“Unidentified Graffiti Artists” of Sao Paulo

A woman takes a photo of relatives in front of graffiti painted by Brazilian artists Val, Cris and Toddy, members of OPNI, an organization that uses mural paintings to improve life in the slums, in the Vila Flavia favela of Sao Paulo, on August 27, 2011. OPNI, a Portuguese acronym which means “Unidentified Graffiti Artists”, was formed in 1997 by some 20 youths in Sao Paulo’s marginal slums with the goal of transforming the streets into an open-air gallery where the community can express its gripes and denounce social injustices. (Reuters/Nacho Doce)

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  1. Adrian Jurado

    This is not an “Graffiti ” , this is an Mural Painting …..”graffiti are used as markers by gangs usually active in urban areas. The content and form of their graffiti consist of cryptic codes and initials rigidly styled with specialized calligraphies. Gang members use graffiti to indicate group membership, to distinguish enemies and allies and, most generally, to mark boundaries which are both territorial” ……
    Many actually “street-and public plastics artist” from Latino-American ,Est-European and from the USA take inspiration from Mexican mural painter Siqueiros who came to Los Angeles as a political refugee in 1932 (Graffiti born in NY at the 80’s..).
    Siqueiros he was the first to reclaim public spaces (streets) for freedom art, he teach to young immigrants and American beginners artist to express theirs social feelings to dialogue whit all society sectors whit mural painting, mural painting is not a decoration, it mots be (say Siqueiros) one innovative aesthetics experience according not only whit the ways to “plastic talk” but also according to the evolution of technology, Mural painting it is not more one “anarchist privatization of the common urban places” (like the graffiti described before) .
    When the CIA sow the “danger” to express the freedom on the walls and by this way the public painters were “makers” of conscience then arrived the prohibition to make this stile of public art ..(Many mural paintings was destroyed at the USA)
    Since then the “art authority” by all the world they scorn and spurn mural panting and encourage “free of social protest urban and public art” (like graffiti..) BUt …not any more in many new free country’s from the influence of the USA like Brazil..
    By the consequences of social arts

    More of Siqueiros street and public spaces Art in Los Angeles,California:
    He stayed for six months before being unceremoniously deported after his visa ran out. His arrival in the U.S. came during the great depression when factories closed and thousands were thrown out of work. While in L.A. he painted three important murals. The first, Mitin Obreo (“Worker’s Meeting”) was created at the prestigious Chouinard School of Art. Siqueiros had been invited by the school to teach a class in mural painting, and what better way to educate his students than to directly involve them in the creation of a mural. The 20 by 30 foot painting was on an outside wall of the school.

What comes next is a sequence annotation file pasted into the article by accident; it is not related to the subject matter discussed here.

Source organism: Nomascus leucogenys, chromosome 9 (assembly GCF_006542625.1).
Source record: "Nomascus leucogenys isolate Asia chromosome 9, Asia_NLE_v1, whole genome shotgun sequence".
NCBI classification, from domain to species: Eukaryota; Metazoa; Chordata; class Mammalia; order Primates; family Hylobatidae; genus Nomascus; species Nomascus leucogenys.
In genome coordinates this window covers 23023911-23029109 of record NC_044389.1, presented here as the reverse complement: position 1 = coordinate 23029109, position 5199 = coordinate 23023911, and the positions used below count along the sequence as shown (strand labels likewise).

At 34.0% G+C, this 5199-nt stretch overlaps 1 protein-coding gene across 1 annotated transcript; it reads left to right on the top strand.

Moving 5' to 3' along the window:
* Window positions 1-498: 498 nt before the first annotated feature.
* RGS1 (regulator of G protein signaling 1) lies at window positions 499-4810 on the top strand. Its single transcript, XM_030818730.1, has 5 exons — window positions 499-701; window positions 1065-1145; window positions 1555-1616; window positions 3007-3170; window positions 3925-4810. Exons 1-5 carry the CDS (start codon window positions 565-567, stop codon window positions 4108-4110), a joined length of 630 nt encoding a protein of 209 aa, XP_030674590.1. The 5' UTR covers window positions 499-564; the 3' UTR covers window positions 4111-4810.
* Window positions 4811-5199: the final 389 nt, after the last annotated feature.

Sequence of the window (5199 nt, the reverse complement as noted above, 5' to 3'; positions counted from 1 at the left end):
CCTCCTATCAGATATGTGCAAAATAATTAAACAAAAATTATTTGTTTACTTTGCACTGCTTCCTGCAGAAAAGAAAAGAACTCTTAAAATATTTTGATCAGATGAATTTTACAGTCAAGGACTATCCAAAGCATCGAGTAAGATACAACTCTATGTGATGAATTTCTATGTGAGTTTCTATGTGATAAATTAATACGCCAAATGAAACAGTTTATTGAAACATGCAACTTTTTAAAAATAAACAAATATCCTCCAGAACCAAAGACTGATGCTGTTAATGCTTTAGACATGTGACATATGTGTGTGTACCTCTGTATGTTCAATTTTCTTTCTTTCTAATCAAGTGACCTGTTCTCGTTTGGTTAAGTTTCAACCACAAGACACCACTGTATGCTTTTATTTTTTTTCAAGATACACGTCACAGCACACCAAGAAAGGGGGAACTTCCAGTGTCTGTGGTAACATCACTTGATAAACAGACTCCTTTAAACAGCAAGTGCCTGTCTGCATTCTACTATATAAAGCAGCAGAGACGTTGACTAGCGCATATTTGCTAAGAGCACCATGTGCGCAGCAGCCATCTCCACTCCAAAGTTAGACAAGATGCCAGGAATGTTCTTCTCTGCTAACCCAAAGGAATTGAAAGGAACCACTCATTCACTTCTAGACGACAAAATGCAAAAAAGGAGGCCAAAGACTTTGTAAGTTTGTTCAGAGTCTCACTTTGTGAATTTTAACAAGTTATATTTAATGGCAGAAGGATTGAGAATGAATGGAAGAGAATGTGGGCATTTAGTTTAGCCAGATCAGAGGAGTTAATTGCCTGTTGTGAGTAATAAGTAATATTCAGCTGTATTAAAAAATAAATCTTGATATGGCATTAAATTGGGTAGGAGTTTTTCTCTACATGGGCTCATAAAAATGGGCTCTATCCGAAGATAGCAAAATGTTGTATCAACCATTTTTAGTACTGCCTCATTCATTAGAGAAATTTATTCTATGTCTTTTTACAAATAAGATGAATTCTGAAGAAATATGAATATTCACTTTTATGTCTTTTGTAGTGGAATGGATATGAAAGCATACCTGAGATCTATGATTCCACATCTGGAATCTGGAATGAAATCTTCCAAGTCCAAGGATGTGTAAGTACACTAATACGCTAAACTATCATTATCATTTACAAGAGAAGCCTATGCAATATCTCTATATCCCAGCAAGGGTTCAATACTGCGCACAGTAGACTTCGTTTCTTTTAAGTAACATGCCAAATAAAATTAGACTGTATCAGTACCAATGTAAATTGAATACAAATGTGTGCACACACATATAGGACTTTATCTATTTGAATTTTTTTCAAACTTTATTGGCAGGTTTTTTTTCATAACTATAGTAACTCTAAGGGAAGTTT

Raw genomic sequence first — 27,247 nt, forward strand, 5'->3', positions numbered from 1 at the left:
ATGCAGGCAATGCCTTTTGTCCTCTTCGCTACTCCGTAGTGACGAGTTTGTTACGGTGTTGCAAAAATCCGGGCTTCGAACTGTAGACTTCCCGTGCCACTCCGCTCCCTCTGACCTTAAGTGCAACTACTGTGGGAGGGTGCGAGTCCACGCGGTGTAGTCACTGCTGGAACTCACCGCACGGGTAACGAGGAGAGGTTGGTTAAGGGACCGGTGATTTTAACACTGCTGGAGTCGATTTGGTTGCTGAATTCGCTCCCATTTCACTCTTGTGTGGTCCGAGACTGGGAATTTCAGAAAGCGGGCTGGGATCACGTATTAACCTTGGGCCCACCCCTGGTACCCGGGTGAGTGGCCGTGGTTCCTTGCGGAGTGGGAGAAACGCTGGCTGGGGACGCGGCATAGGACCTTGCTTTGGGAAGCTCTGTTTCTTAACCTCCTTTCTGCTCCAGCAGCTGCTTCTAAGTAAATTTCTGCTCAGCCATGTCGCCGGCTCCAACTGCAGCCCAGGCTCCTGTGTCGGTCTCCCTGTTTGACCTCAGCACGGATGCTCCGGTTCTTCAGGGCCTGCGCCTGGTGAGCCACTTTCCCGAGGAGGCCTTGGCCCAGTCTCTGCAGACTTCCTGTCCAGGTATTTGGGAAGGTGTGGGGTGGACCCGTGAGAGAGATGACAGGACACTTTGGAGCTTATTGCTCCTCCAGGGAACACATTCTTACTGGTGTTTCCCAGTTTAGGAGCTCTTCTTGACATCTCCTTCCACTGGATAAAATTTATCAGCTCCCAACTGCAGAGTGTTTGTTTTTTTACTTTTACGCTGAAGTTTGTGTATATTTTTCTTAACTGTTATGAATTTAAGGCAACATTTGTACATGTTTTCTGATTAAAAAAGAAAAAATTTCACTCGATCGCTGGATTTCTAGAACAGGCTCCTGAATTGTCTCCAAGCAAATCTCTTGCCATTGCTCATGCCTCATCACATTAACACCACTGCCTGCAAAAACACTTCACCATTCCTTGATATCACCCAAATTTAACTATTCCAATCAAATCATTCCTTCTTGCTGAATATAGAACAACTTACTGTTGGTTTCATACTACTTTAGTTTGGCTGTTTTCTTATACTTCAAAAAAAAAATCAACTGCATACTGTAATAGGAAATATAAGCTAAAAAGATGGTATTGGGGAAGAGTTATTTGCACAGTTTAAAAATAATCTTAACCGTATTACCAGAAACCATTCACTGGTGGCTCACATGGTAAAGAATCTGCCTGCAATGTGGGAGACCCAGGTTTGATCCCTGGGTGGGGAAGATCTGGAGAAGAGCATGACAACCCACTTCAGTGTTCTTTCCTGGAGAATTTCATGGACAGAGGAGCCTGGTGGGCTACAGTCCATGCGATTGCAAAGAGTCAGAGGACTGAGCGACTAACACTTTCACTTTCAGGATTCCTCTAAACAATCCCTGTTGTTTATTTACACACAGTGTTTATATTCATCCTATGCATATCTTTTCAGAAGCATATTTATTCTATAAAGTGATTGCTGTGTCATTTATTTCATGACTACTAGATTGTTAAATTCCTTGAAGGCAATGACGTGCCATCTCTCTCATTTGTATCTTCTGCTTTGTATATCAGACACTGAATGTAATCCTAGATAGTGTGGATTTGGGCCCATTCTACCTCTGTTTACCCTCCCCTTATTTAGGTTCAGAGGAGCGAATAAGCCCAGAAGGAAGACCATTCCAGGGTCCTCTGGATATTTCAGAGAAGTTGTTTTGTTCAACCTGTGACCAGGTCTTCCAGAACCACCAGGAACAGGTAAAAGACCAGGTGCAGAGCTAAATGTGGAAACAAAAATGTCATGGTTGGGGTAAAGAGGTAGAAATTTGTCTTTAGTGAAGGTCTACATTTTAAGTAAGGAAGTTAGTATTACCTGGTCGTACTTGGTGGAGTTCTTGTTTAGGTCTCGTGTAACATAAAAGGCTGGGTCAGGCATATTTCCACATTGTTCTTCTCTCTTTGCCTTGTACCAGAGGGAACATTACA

Mitin Obrero depicted a militant union organizer and the multi-cultural crowd of workers who had put down their tools to listen to his oration. The painting was almost immediately covered by a tarp to prevent public viewing and within a year it was completely destroyed. The mural represented a great advancement in art making in the U.S., it was the first outdoor mural to create a public space on the street. It was also the very first time in the U.S. that an artist had used a projector to transfer enlarged images to a surface, or to use a mechanized spray gun to apply paint. This was a technique developed by Siqueiros.

    The second and most famous of Siqueiros’ L.A. murals, América Tropical, was painted on a rooftop overlooking the City’s historic Olvera Street. The Plaza Art Center wanted the artist to paint an exotic picture of Latin America replete with tropical birds and lush jungle. Instead Siqueiros covered the 130 foot wall space with a terrifying visage. The mural’s central focus was an Indian crucified on a cross, on top of which sat the eagle of imperialism. The background consisted of ruined Indian pyramids, a reference to the European sacking of indigenous grandeur. To the left and right of this scene, armed peasants were coming out of the jungle to wage a war of liberation. Once again the artist used a projector to transfer his images to the wall, and a spray gun to paint the mural. Needless to say, conservatives were outraged over the mural and it was immediately whitewashed. It sat abandoned for decades until the J. Paul Getty Museum decided to restore it (a process that today is still ongoing)…..
    This comment was posted by Adrian Jurado urban and public art maker and context artist: https://www.facebook.com/photo.php?fbid=328956367171836&set=a.246413202092820.59973.100001724257977&type=1&theater

    • artinslums

      You’re right but “Unidentified Graffiti Artists” is the name of the group of artists (ONPI). Thank you very much for your contribution and your precious information!

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